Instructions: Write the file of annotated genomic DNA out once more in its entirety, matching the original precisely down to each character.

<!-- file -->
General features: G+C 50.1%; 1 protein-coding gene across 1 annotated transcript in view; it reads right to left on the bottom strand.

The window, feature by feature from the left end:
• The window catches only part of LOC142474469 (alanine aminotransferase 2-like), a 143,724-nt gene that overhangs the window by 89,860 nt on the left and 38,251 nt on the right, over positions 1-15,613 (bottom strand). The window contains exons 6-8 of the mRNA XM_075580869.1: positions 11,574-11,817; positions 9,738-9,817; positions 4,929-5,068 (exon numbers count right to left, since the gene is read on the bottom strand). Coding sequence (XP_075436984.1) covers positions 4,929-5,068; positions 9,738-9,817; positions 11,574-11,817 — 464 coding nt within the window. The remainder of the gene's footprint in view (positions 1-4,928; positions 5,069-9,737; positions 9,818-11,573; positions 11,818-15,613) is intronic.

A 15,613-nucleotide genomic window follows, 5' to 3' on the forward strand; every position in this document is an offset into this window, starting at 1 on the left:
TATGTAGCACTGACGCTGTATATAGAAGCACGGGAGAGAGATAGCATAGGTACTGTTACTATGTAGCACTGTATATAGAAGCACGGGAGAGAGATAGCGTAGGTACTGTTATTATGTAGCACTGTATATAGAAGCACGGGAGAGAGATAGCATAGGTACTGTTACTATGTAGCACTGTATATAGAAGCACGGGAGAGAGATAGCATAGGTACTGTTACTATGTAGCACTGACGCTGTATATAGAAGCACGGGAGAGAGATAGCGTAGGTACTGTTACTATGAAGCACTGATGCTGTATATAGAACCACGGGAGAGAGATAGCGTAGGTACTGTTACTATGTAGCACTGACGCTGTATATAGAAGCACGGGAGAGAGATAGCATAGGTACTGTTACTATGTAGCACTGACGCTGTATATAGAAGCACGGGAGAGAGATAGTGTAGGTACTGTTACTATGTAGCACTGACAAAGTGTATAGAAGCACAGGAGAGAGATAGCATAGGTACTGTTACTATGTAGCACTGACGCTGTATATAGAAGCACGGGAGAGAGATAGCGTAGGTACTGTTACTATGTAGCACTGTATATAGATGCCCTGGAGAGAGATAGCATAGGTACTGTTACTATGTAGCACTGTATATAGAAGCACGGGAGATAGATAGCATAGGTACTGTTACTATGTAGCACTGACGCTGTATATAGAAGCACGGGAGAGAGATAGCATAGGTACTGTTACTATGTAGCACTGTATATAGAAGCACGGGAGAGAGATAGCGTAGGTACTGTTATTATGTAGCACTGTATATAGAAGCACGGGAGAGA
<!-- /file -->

General features: G+C 50.1%; 1 protein-coding gene across 1 annotated transcript in view; it reads right to left on the bottom strand.

The window, feature by feature from the left end:
• The window catches only part of LOC142474469 (alanine aminotransferase 2-like), a 143,724-nt gene that overhangs the window by 89,860 nt on the left and 38,251 nt on the right, over positions 1-15,613 (bottom strand). The window contains exons 6-8 of the mRNA XM_075580869.1: positions 11,574-11,817; positions 9,738-9,817; positions 4,929-5,068 (exon numbers count right to left, since the gene is read on the bottom strand). Coding sequence (XP_075436984.1) covers positions 4,929-5,068; positions 9,738-9,817; positions 11,574-11,817 — 464 coding nt within the window. The remainder of the gene's footprint in view (positions 1-4,928; positions 5,069-9,737; positions 9,818-11,573; positions 11,818-15,613) is intronic.

A 15,613-nucleotide genomic window follows, 5' to 3' on the forward strand; every position in this document is an offset into this window, starting at 1 on the left:
TATGTAGCACTGACGCTGTATATAGAAGCACGGGAGAGAGATAGCATAGGTACTGTTACTATGTAGCACTGTATATAGAAGCACGGGAGAGAGATAGCGTAGGTACTGTTATTATGTAGCACTGTATATAGAAGCACGGGAGAGAGATAGCATAGGTACTGTTACTATGTAGCACTGTATATAGAAGCACGGGAGAGAGATAGCATAGGTACTGTTACTATGTAGCACTGACGCTGTATATAGAAGCACGGGAGAGAGATAGCGTAGGTACTGTTACTATGAAGCACTGATGCTGTATATAGAACCACGGGAGAGAGATAGCGTAGGTACTGTTACTATGTAGCACTGACGCTGTATATAGAAGCACGGGAGAGAGATAGCATAGGTACTGTTACTATGTAGCACTGACGCTGTATATAGAAGCACGGGAGAGAGATAGTGTAGGTACTGTTACTATGTAGCACTGACAAAGTGTATAGAAGCACAGGAGAGAGATAGCATAGGTACTGTTACTATGTAGCACTGACGCTGTATATAGAAGCACGGGAGAGAGATAGCGTAGGTACTGTTACTATGTAGCACTGTATATAGATGCCCTGGAGAGAGATAGCATAGGTACTGTTACTATGTAGCACTGTATATAGAAGCACGGGAGATAGATAGCATAGGTACTGTTACTATGTAGCACTGACGCTGTATATAGAAGCACGGGAGAGAGATAGCATAGGTACTGTTACTATGTAGCACTGTATATAGAAGCACGGGAGAGAGATAGCGTAGGTACTGTTATTATGTAGCACTGTATATAGAAGCACGGGAGAGA